The Low Hanging Fruit of Web Performance

There is so much to know about making websites fast. It’s rather incredible. Things like understanding servers and networks, how browsers parse things and make decisions, efficient coding choices, and file format nuances make being a performance expert a full-time career in itself.

But you don’t have to be an expert to care about web performance nor be an expert to start making changes to your websites to make them faster. Even total beginners to the web industry have the power to make significant performance increases to the sites they work on.

Perhaps you’ve heard this one?

If you save the length of an array first rather than calculating on each iteration of a for loop, it’s faster:

// this is faster
var l = arr.length;
for (var x = 0; x < l; x++) {
    dosmth = arr[x];
}

// than this
for (var x = 0; x < arr.length; x++) {
    dosmth = arr[x];
}

That’s exactly what I’m not talking about. Haha. Sorry.

I want to talk about low hanging fruit. Easy changes that have big impact on web performance.

I have some of my own ideas. As a front-end developer and someone who thinks the web is a pretty darn great thing, I’m into any idea that makes it better. A few years back I did a whole talk on 10 things you can do to make your site faster, all of which are pretty low-hanging fruit.


But more recently, I asked on Twitter, and lots of people had some ideas of their own.

Lemme squish it all together and make a list! Remember this isn’t a comprehensive list of performance-increasing tactics. The requisites to be on this list are that they are fairly easy to do and that have big performance returns.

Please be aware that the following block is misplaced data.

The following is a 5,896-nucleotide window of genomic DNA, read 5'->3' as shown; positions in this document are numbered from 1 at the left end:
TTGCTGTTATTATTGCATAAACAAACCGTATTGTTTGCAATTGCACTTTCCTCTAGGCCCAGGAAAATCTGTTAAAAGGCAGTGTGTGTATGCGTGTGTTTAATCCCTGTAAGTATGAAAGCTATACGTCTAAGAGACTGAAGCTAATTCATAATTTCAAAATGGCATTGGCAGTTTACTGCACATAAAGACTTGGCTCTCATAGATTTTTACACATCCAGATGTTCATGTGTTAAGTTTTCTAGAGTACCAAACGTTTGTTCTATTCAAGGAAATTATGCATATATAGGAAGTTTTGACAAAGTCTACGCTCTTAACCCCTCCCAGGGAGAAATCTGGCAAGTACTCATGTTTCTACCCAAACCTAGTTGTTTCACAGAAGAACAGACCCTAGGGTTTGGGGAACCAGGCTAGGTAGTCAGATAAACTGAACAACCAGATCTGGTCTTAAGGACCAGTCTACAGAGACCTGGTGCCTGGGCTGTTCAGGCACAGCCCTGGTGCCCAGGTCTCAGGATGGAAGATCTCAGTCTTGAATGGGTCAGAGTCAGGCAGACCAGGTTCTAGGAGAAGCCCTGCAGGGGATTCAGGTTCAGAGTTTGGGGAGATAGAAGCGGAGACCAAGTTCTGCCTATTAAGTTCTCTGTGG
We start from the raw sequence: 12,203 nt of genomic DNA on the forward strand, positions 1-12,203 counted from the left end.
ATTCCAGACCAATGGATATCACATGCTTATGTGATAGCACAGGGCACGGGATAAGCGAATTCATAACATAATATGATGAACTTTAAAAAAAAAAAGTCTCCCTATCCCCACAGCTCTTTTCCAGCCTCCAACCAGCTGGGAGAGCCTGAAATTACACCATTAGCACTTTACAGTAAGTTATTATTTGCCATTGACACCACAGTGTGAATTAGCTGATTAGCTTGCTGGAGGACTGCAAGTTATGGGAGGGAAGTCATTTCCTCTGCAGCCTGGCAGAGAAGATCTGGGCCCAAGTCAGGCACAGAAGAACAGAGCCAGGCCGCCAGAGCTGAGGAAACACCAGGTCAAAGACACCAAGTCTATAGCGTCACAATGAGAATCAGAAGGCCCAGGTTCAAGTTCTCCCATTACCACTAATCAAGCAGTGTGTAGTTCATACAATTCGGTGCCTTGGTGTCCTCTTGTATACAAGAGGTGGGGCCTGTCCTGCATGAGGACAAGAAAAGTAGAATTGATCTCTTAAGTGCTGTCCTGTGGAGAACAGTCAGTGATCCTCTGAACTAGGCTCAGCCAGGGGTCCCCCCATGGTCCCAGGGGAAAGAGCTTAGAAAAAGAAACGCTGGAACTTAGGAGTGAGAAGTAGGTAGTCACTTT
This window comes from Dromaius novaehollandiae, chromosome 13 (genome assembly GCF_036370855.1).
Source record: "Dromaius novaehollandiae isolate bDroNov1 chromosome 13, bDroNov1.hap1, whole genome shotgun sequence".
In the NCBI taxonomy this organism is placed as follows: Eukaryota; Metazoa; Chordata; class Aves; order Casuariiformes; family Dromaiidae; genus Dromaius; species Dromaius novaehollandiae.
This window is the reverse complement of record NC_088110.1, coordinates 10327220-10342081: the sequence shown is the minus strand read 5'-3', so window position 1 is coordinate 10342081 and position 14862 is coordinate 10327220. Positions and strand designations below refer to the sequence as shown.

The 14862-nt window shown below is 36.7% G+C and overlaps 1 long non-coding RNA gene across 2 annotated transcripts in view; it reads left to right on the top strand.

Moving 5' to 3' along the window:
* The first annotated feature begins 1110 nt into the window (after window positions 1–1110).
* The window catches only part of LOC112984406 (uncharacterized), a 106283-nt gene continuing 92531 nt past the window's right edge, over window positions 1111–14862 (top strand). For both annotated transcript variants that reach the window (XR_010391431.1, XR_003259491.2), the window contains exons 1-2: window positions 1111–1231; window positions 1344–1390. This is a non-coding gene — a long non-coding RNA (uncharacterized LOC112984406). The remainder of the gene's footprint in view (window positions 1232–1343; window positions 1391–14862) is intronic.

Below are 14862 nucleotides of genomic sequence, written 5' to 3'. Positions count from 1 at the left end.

1) Reduce Requests

This one is my favorite. Anytime I can rip something off of a page and not really sacrifice anything, it feels great. Are there some CSS files you can combine? Tracking scripts you can remove? Sharing buttons that could be just simple links?

Dave Rupert recommends keeping an inventory of all the stuff on your pages so you know why it’s there and what it’s purpose is.

You should also consider the concept of a performance budget. A performance budget might say: you have X requests for Y total file size and Z seconds of load time and nobody can do anything to exceed them. Make it part of the culture around your site!

2) Optimize Assets

Your images can probably be a lot smaller in file size than they already are, without losing any or much quality. Download an app like ImageOptim and drop images onto it before you use them on the web.

The same concept applies to all sorts of other file types. Rather than linking up the “raw” JavaScript that you write by hand, it should be run through a minifier to reduce its file size. This does stuff like remove whitespace and even fancy stuff like rewrite function names and calls to shorter versions. Same with CSS, it should be minified.
There are loads of ways to do this that any build process can handle. For one example, here’s me using CodeKit and making sure the output of my SCSS is compressed:

For SVG files, check out SVGOMG!

Google performance expert Das Surma says compressing/optimizing images is the lowest hanging fruit of all for web performance. For images and video specifically, I’d also recommend checking out services like Cloudinary or Imgix which specialize in optimizing and serving images in super performant ways.

3) Make sure you’re gzipping

As a test, open your Network tab in DevTools and pick a CSS file. Look under the Response Headers and see if the content-encoding is gzip.

If it’s not, there are massive savings you could be having by just making sure gzip encoding is turned on on your server. Your host should have information about this for you. Here on MediaTemple, on an Apache server, here’s some info for that. It’s about making sure mod_deflate is on, which does the gzipping.